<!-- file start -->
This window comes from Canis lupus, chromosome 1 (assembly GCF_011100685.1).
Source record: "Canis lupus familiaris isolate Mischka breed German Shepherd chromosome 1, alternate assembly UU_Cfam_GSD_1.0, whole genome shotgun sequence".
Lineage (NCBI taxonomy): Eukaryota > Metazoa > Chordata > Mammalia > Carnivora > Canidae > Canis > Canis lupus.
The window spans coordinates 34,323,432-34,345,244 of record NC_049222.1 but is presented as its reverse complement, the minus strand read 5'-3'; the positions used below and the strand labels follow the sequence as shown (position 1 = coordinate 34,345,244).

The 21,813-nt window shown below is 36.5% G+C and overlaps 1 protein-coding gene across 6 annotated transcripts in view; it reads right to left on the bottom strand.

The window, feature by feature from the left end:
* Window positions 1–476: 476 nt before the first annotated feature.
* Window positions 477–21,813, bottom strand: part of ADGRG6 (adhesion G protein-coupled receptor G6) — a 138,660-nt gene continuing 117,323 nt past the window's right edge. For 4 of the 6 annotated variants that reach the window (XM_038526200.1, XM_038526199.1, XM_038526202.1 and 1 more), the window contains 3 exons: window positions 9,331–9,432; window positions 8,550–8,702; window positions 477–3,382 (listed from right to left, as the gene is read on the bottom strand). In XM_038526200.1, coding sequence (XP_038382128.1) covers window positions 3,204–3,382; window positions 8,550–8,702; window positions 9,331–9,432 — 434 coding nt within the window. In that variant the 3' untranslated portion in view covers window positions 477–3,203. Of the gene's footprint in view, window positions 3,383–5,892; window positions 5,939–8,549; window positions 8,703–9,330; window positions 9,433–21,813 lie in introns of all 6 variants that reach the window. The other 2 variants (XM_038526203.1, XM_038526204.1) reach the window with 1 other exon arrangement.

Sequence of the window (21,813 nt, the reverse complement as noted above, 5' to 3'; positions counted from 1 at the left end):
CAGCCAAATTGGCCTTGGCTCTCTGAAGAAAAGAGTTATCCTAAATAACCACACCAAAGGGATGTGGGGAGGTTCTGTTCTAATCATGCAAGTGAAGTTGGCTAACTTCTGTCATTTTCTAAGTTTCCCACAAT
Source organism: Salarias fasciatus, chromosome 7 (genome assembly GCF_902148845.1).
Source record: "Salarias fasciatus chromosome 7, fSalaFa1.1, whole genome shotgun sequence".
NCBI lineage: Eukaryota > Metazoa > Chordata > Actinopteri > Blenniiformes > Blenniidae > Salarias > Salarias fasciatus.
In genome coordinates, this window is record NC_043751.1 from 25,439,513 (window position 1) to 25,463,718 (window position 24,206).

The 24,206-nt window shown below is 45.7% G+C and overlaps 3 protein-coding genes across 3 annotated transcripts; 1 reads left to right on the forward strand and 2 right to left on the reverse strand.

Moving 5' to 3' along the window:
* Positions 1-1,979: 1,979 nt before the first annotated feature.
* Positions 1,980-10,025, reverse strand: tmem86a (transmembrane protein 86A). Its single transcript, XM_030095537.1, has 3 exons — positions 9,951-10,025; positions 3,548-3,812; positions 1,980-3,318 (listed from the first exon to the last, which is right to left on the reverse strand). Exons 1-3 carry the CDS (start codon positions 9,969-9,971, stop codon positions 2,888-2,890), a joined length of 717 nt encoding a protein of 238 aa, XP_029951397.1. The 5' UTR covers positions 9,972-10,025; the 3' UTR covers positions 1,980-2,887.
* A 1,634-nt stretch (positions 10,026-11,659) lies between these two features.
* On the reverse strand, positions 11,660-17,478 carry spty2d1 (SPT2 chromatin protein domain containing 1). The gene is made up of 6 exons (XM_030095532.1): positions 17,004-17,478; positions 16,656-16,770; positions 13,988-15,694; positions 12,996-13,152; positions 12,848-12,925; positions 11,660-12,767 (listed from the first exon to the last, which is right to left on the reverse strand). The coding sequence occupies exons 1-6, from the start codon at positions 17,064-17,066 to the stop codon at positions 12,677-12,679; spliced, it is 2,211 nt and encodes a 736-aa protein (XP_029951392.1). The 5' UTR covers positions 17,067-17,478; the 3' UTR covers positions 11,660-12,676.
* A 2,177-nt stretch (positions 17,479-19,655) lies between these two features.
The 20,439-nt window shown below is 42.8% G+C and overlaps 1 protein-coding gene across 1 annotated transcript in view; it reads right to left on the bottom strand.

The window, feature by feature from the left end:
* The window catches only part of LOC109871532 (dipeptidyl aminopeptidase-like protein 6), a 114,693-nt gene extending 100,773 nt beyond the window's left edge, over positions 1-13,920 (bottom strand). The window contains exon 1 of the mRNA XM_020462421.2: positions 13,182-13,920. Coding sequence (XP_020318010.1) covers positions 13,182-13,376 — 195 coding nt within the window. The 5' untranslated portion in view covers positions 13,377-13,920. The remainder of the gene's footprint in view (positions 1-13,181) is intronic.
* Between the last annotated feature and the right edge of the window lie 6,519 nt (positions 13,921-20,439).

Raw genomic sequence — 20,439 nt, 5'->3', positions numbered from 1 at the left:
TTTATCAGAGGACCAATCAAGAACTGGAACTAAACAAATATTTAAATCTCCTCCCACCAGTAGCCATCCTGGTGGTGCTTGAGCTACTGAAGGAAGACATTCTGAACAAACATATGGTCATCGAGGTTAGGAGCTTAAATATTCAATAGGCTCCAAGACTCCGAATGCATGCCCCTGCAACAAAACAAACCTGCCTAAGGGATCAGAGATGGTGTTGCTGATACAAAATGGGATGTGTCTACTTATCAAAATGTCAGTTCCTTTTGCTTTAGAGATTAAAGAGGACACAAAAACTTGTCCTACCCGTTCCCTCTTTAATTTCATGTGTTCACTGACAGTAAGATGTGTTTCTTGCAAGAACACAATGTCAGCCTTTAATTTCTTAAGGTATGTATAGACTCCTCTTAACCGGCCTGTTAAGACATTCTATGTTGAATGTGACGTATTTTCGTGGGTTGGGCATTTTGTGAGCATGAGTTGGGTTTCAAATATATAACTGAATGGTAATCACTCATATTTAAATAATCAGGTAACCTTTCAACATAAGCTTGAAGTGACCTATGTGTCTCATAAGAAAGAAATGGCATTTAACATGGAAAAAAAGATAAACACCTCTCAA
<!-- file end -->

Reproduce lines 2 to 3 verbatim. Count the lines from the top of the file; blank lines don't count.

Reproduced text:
Source record: "Canis lupus familiaris isolate Mischka breed German Shepherd chromosome 1, alternate assembly UU_Cfam_GSD_1.0, whole genome shotgun sequence".
Lineage (NCBI taxonomy): Eukaryota > Metazoa > Chordata > Mammalia > Carnivora > Canidae > Canis > Canis lupus.